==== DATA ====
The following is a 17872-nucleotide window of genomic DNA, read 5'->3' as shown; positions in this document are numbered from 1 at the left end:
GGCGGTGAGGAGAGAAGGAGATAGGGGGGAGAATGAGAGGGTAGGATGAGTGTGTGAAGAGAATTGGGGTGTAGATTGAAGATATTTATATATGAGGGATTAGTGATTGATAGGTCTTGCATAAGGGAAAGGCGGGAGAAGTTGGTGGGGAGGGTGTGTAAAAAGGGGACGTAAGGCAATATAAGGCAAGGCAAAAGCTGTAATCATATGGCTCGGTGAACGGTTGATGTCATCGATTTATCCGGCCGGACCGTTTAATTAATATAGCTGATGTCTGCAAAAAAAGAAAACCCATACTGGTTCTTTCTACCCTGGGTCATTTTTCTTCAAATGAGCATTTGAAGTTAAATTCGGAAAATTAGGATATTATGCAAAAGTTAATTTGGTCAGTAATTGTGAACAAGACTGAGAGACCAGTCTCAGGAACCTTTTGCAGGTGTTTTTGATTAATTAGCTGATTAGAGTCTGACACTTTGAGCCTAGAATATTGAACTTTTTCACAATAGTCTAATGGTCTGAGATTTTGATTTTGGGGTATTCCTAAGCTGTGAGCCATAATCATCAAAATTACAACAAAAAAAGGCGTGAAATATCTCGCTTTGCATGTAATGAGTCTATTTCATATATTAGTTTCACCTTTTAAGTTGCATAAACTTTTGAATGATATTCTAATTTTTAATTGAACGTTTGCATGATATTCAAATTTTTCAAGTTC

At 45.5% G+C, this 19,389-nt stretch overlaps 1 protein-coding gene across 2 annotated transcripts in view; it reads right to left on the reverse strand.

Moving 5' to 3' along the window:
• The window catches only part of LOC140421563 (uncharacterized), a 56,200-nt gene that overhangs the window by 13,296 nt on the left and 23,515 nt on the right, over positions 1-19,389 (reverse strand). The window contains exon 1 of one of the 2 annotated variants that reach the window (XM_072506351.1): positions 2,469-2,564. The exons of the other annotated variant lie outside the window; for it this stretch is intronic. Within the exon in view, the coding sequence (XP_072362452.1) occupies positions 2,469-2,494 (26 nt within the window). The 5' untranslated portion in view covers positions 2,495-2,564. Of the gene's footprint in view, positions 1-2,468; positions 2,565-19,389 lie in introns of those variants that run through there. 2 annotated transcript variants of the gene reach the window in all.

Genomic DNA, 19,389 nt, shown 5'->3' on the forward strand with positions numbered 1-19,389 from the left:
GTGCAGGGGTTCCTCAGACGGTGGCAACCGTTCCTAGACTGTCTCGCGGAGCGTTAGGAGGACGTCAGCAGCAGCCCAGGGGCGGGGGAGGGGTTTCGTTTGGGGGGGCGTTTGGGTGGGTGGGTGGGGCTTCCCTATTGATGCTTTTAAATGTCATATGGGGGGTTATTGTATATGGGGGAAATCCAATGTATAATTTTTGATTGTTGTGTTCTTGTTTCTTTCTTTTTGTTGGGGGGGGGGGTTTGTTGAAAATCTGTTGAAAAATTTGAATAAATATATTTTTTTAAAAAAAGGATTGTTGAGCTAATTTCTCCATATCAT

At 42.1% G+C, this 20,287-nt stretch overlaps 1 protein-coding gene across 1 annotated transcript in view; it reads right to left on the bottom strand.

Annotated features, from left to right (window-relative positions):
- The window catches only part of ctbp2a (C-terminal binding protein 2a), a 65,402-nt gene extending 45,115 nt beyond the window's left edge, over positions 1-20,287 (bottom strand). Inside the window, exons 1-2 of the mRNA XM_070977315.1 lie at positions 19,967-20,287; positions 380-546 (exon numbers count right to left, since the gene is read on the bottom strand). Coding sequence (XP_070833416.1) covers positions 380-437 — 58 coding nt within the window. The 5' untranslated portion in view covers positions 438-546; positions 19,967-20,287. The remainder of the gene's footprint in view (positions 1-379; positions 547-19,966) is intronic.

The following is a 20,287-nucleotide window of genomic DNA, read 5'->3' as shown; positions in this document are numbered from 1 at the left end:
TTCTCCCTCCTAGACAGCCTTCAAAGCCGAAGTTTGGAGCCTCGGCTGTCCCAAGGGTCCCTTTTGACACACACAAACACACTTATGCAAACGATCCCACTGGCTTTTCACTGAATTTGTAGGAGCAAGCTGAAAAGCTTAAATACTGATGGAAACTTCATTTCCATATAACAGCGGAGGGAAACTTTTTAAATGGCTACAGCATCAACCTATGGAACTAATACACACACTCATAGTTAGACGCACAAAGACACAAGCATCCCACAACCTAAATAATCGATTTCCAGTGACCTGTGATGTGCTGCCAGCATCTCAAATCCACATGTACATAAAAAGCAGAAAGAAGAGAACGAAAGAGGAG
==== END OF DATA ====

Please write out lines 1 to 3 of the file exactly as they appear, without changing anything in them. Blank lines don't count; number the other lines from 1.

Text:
The following is a 17872-nucleotide window of genomic DNA, read 5'->3' as shown; positions in this document are numbered from 1 at the left end:
GGCGGTGAGGAGAGAAGGAGATAGGGGGGAGAATGAGAGGGTAGGATGAGTGTGTGAAGAGAATTGGGGTGTAGATTGAAGATATTTATATATGAGGGATTAGTGATTGATAGGTCTTGCATAAGGGAAAGGCGGGAGAAGTTGGTGGGGAGGGTGTGTAAAAAGGGGACGTAAGGCAATATAAGGCAAGGCAAAAGCTGTAATCATATGGCTCGGTGAACGGTTGATGTCATCGATTTATCCGGCCGGACCGTTTAATTAATATAGCTGATGTCTGCAAAAAAAGAAAACCCATACTGGTTCTTTCTACCCTGGGTCATTTTTCTTCAAATGAGCATTTGAAGTTAAATTCGGAAAATTAGGATATTATGCAAAAGTTAATTTGGTCAGTAATTGTGAACAAGACTGAGAGACCAGTCTCAGGAACCTTTTGCAGGTGTTTTTGATTAATTAGCTGATTAGAGTCTGACACTTTGAGCCTAGAATATTGAACTTTTTCACAATAGTCTAATGGTCTGAGATTTTGATTTTGGGGTATTCCTAAGCTGTGAGCCATAATCATCAAAATTACAACAAAAAAAGGCGTGAAATATCTCGCTTTGCATGTAATGAGTCTATTTCATATATTAGTTTCACCTTTTAAGTTGCATAAACTTTTGAATGATATTCTAATTTTTAATTGAACGTTTGCATGATATTCAAATTTTTCAAGTTC

At 45.5% G+C, this 19,389-nt stretch overlaps 1 protein-coding gene across 2 annotated transcripts in view; it reads right to left on the reverse strand.